sidered. First, MCI is a heterogeneous syndrome, and although
most individuals with MCI show neuropathological changes that
are consistent with an underlying AD process (76), not all will
progress to develop dementia, and some may have a neurode-
generative disease other than AD. Thus, our assumption that the
MCI group represents an intermediate stage between the cog-
nitive health and AD may be flawed, although it is likely that
a subset, if not the majority, of patients in the MCI group have
Second, we found higher levels of depressive symptoms in MCI
and AD than in healthy controls, a finding that is consistent with
previous studies (5–7). Given that themean level of endorsedmood
symptoms was in the range of minimal depression for all diagnostic
groups, this may have affected our ability to detect a relationship
possible that by using a more specific measure of affective func-
tioning (emotional contagion, which was based on informant ob-
able to detect associations with specific patterns of brain atrophy.
Third, by using a structural neuroimaging technique, we did
not detect positive associations (which here would reflect either
less tissue loss or even possible growth) between emotional
contagion and brain volume in our sample. We did not find ev-
idence that larger volume in any salience network structures
(e.g., anterior cingulate cortex or frontoinsula) was associated
with higher emotional contagion. Rather, in a region of interest
analysis, we found evidence that smaller volume in the right
amygdala, a structure important for emotional reactivity, was
also associated with higher emotional contagion. Although at-
rophy in salience network structures, including the amygdala, is
common even early in AD, relative amygdala preservation has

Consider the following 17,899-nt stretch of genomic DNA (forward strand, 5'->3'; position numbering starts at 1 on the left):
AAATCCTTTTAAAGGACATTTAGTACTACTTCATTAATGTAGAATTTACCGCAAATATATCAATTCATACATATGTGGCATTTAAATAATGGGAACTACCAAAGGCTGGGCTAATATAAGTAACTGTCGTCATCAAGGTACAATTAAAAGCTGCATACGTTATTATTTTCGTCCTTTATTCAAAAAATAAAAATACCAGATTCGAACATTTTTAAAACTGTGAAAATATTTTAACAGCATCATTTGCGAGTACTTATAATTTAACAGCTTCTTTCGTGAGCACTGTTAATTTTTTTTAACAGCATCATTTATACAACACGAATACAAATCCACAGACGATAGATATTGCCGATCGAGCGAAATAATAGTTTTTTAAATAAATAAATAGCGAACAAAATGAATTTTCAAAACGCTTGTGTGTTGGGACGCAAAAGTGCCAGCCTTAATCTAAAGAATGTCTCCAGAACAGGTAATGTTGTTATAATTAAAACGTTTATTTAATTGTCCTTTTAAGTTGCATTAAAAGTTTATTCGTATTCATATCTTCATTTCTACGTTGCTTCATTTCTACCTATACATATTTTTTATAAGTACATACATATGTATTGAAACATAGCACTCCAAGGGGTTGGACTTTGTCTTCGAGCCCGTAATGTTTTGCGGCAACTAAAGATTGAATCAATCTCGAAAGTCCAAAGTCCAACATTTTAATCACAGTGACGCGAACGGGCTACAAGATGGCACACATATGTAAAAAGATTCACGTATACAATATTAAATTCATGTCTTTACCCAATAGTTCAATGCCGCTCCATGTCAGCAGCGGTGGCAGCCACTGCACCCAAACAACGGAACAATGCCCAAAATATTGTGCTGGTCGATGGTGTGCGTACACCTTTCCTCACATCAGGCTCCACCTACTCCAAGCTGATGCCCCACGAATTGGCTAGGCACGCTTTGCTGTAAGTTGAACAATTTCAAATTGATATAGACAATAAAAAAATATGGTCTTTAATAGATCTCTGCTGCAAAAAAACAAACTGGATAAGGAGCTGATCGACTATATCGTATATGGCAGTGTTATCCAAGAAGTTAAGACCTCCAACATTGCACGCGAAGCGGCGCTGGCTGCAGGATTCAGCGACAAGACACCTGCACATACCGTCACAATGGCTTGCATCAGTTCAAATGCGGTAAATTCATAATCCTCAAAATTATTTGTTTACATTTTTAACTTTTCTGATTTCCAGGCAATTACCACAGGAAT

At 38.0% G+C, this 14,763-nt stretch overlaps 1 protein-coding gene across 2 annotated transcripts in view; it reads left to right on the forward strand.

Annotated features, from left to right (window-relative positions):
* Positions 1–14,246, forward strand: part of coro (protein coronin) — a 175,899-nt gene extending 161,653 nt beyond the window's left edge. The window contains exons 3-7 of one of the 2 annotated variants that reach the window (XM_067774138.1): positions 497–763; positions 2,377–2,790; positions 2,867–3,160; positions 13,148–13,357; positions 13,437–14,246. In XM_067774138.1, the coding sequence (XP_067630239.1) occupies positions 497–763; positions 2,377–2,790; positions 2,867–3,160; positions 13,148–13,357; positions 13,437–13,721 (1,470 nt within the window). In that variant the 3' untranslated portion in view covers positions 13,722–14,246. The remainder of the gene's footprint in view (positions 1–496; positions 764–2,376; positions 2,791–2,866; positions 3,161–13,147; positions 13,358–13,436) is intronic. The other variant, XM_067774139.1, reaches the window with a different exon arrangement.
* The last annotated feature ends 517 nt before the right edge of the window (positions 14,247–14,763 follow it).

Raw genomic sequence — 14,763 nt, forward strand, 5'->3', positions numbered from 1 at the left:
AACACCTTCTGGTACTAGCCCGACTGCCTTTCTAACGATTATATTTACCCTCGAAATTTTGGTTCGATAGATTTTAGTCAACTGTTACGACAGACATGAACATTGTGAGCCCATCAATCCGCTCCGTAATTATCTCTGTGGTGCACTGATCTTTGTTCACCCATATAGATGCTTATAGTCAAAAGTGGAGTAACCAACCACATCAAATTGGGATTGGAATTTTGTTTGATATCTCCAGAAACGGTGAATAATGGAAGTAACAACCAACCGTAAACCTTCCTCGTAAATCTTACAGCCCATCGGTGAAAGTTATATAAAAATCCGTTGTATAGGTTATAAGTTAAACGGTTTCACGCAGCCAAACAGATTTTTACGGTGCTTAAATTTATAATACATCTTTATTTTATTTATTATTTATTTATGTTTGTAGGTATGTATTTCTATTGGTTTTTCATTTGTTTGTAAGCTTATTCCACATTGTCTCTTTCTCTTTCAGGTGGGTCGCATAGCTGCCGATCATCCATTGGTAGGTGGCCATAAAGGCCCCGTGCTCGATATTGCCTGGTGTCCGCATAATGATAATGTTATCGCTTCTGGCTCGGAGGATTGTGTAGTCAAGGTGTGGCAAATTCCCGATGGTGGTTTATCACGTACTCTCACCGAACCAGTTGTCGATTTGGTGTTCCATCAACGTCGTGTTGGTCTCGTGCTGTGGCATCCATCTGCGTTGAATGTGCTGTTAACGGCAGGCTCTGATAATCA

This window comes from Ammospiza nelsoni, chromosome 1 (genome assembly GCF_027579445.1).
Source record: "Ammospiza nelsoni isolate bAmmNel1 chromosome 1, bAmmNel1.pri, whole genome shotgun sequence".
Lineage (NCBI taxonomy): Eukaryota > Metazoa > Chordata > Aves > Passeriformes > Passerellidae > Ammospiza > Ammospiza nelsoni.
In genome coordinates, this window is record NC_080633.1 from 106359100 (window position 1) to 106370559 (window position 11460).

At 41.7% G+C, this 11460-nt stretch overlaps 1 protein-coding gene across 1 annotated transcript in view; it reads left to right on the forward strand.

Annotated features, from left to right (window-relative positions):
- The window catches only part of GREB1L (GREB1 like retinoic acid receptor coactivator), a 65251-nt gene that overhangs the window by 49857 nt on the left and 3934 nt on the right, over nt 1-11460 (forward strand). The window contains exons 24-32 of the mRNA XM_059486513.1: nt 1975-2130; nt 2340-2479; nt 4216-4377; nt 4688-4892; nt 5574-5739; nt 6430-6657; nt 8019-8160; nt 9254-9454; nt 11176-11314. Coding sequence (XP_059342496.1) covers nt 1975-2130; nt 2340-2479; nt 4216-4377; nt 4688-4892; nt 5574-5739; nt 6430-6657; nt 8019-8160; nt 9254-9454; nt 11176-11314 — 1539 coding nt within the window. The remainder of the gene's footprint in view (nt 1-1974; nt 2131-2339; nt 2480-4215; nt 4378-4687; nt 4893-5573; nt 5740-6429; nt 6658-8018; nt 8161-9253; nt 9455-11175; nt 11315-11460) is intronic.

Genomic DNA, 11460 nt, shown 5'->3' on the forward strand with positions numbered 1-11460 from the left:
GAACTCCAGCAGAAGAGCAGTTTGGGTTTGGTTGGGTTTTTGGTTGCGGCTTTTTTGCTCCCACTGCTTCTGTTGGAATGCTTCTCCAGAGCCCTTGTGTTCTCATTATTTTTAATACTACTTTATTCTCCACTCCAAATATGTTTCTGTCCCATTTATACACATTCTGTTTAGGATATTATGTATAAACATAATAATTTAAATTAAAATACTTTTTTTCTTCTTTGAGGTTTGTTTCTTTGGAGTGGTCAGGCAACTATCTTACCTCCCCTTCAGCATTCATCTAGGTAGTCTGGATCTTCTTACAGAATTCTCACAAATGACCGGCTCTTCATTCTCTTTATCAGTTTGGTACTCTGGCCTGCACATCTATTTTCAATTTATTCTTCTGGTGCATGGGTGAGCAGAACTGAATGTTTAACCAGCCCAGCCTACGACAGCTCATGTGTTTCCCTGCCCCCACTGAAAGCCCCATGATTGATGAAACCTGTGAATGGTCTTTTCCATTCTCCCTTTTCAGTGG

been associated with higher levels of anxiety and irritability (77),
and there is heightened amygdala activation to faces in AD even
when controlling for volume loss (48). Our findings, together
with previous studies, suggest that higher salience network acti-
vation levels and stronger connectivity strength, rather than in-
creased volume, may be a more sensitive indicator of emotional
upregulation in this disease. Future work that uses other methods,
such as functional neuroimaging, will be important to better un-
derstanding how specific network enhancement relates to height-
ened emotional contagion.
Heightened emotional contagion in MCI and AD reflects a bi-
ological change in the neural systems that support and inhibit
emotion. We found a linear increase in emotional contagion, an
evolutionarily conserved affect mechanism by which others’ emo-
tions resonate in an observer, in MCI and AD that was associated
with atrophy in predominantly right-hemisphere temporal lobe
regions with known roles in emotion detection and generation. In
MCI and AD, relative preservation (or hyperconnectivity) (14)
among salience network and emotion-generating systems may
result in intensification of automatic affect-sharing, and gains in
emotional contagion may lead to enhanced interpersonal con-
nections and warmth despite deterioration of regions that support
higher-order social-cognitive appraisal processes. Emotional con-
tagion may be a useful mechanism by which to measure affective
change in animal models of AD because it is an ecologically valid
index of empathic reactivity that presents in other species and can
be elicited in laboratory settings.
Y = -12
Y = -4
Z = -10X = 27
with higher emotional contagion (IRI Personal Distress subscale score) when
controlling for age, education, sex, diagnosis, field strength, and total in-
tracranial volume (n = 237). Smaller volume in right inferior, middle tem-